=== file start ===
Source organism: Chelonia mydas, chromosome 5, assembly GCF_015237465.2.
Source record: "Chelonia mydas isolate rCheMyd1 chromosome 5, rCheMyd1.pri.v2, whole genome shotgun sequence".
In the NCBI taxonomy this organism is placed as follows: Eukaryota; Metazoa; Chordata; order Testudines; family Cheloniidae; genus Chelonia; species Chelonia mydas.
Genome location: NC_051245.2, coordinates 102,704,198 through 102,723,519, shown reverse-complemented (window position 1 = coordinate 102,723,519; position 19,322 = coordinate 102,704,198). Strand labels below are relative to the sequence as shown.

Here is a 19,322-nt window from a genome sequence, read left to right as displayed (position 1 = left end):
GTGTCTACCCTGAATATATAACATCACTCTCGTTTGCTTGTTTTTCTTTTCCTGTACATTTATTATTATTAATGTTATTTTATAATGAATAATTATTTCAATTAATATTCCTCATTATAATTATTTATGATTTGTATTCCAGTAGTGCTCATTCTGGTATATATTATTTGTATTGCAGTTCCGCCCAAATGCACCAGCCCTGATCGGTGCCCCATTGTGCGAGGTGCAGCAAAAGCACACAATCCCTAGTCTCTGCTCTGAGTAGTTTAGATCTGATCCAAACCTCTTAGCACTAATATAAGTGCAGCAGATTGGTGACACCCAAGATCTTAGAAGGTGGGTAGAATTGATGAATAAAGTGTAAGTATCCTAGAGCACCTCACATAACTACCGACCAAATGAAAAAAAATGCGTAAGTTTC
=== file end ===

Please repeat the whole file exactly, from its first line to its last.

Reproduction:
Source organism: Chelonia mydas, chromosome 5, assembly GCF_015237465.2.
Source record: "Chelonia mydas isolate rCheMyd1 chromosome 5, rCheMyd1.pri.v2, whole genome shotgun sequence".
In the NCBI taxonomy this organism is placed as follows: Eukaryota; Metazoa; Chordata; order Testudines; family Cheloniidae; genus Chelonia; species Chelonia mydas.
Genome location: NC_051245.2, coordinates 102,704,198 through 102,723,519, shown reverse-complemented (window position 1 = coordinate 102,723,519; position 19,322 = coordinate 102,704,198). Strand labels below are relative to the sequence as shown.

Here is a 19,322-nt window from a genome sequence, read left to right as displayed (position 1 = left end):
GTGTCTACCCTGAATATATAACATCACTCTCGTTTGCTTGTTTTTCTTTTCCTGTACATTTATTATTATTAATGTTATTTTATAATGAATAATTATTTCAATTAATATTCCTCATTATAATTATTTATGATTTGTATTCCAGTAGTGCTCATTCTGGTATATATTATTTGTATTGCAGTTCCGCCCAAATGCACCAGCCCTGATCGGTGCCCCATTGTGCGAGGTGCAGCAAAAGCACACAATCCCTAGTCTCTGCTCTGAGTAGTTTAGATCTGATCCAAACCTCTTAGCACTAATATAAGTGCAGCAGATTGGTGACACCCAAGATCTTAGAAGGTGGGTAGAATTGATGAATAAAGTGTAAGTATCCTAGAGCACCTCACATAACTACCGACCAAATGAAAAAAAATGCGTAAGTTTC